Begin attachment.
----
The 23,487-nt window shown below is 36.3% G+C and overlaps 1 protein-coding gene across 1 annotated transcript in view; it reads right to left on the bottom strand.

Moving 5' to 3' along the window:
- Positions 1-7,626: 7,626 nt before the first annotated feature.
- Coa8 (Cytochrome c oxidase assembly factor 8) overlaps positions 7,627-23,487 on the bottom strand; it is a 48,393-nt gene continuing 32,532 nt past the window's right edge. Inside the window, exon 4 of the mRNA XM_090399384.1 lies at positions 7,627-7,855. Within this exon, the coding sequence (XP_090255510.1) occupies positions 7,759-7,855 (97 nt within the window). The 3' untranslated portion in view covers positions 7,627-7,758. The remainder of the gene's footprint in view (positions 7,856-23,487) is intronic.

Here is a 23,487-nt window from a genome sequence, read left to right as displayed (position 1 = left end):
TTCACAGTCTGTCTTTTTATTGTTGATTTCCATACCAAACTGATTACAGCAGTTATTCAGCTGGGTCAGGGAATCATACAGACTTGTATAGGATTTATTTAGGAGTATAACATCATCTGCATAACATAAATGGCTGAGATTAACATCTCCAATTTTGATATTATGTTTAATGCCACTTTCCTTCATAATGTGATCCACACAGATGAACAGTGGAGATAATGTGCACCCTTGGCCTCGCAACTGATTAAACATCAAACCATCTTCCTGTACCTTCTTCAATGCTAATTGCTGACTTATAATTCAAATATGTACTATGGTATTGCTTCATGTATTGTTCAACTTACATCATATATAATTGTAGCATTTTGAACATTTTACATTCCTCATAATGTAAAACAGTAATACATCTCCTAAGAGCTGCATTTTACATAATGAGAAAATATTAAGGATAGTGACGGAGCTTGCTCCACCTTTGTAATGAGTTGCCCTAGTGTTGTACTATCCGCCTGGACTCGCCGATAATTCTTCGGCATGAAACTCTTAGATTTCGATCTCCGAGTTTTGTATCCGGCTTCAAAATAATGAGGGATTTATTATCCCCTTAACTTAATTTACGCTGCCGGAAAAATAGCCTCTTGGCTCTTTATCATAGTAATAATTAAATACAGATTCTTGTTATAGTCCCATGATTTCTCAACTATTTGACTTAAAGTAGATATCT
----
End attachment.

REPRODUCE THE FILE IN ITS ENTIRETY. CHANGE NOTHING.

The 23,487-nt window shown below is 36.3% G+C and overlaps 1 protein-coding gene across 1 annotated transcript in view; it reads right to left on the bottom strand.

Moving 5' to 3' along the window:
- Positions 1-7,626: 7,626 nt before the first annotated feature.
- Coa8 (Cytochrome c oxidase assembly factor 8) overlaps positions 7,627-23,487 on the bottom strand; it is a 48,393-nt gene continuing 32,532 nt past the window's right edge. Inside the window, exon 4 of the mRNA XM_090399384.1 lies at positions 7,627-7,855. Within this exon, the coding sequence (XP_090255510.1) occupies positions 7,759-7,855 (97 nt within the window). The 3' untranslated portion in view covers positions 7,627-7,758. The remainder of the gene's footprint in view (positions 7,856-23,487) is intronic.

Here is a 23,487-nt window from a genome sequence, read left to right as displayed (position 1 = left end):
TTCACAGTCTGTCTTTTTATTGTTGATTTCCATACCAAACTGATTACAGCAGTTATTCAGCTGGGTCAGGGAATCATACAGACTTGTATAGGATTTATTTAGGAGTATAACATCATCTGCATAACATAAATGGCTGAGATTAACATCTCCAATTTTGATATTATGTTTAATGCCACTTTCCTTCATAATGTGATCCACACAGATGAACAGTGGAGATAATGTGCACCCTTGGCCTCGCAACTGATTAAACATCAAACCATCTTCCTGTACCTTCTTCAATGCTAATTGCTGACTTATAATTCAAATATGTACTATGGTATTGCTTCATGTATTGTTCAACTTACATCATATATAATTGTAGCATTTTGAACATTTTACATTCCTCATAATGTAAAACAGTAATACATCTCCTAAGAGCTGCATTTTACATAATGAGAAAATATTAAGGATAGTGACGGAGCTTGCTCCACCTTTGTAATGAGTTGCCCTAGTGTTGTACTATCCGCCTGGACTCGCCGATAATTCTTCGGCATGAAACTCTTAGATTTCGATCTCCGAGTTTTGTATCCGGCTTCAAAATAATGAGGGATTTATTATCCCCTTAACTTAATTTACGCTGCCGGAAAAATAGCCTCTTGGCTCTTTATCATAGTAATAATTAAATACAGATTCTTGTTATAGTCCCATGATTTCTCAACTATTTGACTTAAAGTAGATATCT